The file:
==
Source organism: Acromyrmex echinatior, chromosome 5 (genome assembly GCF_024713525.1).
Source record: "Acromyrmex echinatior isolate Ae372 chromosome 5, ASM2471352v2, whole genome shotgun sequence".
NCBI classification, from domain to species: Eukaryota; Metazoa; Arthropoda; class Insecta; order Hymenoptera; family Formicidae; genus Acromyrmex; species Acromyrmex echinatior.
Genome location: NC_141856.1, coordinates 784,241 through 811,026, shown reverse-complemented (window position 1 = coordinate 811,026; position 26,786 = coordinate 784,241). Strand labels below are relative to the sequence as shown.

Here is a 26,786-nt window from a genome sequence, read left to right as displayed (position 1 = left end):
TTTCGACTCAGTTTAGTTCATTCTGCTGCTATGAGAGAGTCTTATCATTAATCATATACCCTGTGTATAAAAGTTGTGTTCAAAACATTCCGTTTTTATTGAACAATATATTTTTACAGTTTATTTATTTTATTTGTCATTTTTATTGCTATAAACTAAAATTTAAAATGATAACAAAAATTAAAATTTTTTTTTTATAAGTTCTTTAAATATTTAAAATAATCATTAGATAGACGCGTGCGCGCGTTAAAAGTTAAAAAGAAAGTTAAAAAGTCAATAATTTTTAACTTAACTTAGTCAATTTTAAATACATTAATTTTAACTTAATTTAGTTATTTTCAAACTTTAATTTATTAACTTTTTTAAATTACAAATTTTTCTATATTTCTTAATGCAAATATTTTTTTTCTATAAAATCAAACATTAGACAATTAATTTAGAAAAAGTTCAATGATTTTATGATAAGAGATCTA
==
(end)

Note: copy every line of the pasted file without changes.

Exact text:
Source organism: Acromyrmex echinatior, chromosome 5 (genome assembly GCF_024713525.1).
Source record: "Acromyrmex echinatior isolate Ae372 chromosome 5, ASM2471352v2, whole genome shotgun sequence".
NCBI classification, from domain to species: Eukaryota; Metazoa; Arthropoda; class Insecta; order Hymenoptera; family Formicidae; genus Acromyrmex; species Acromyrmex echinatior.
Genome location: NC_141856.1, coordinates 784,241 through 811,026, shown reverse-complemented (window position 1 = coordinate 811,026; position 26,786 = coordinate 784,241). Strand labels below are relative to the sequence as shown.

Here is a 26,786-nt window from a genome sequence, read left to right as displayed (position 1 = left end):
TTTCGACTCAGTTTAGTTCATTCTGCTGCTATGAGAGAGTCTTATCATTAATCATATACCCTGTGTATAAAAGTTGTGTTCAAAACATTCCGTTTTTATTGAACAATATATTTTTACAGTTTATTTATTTTATTTGTCATTTTTATTGCTATAAACTAAAATTTAAAATGATAACAAAAATTAAAATTTTTTTTTTATAAGTTCTTTAAATATTTAAAATAATCATTAGATAGACGCGTGCGCGCGTTAAAAGTTAAAAAGAAAGTTAAAAAGTCAATAATTTTTAACTTAACTTAGTCAATTTTAAATACATTAATTTTAACTTAATTTAGTTATTTTCAAACTTTAATTTATTAACTTTTTTAAATTACAAATTTTTCTATATTTCTTAATGCAAATATTTTTTTTCTATAAAATCAAACATTAGACAATTAATTTAGAAAAAGTTCAATGATTTTATGATAAGAGATCTA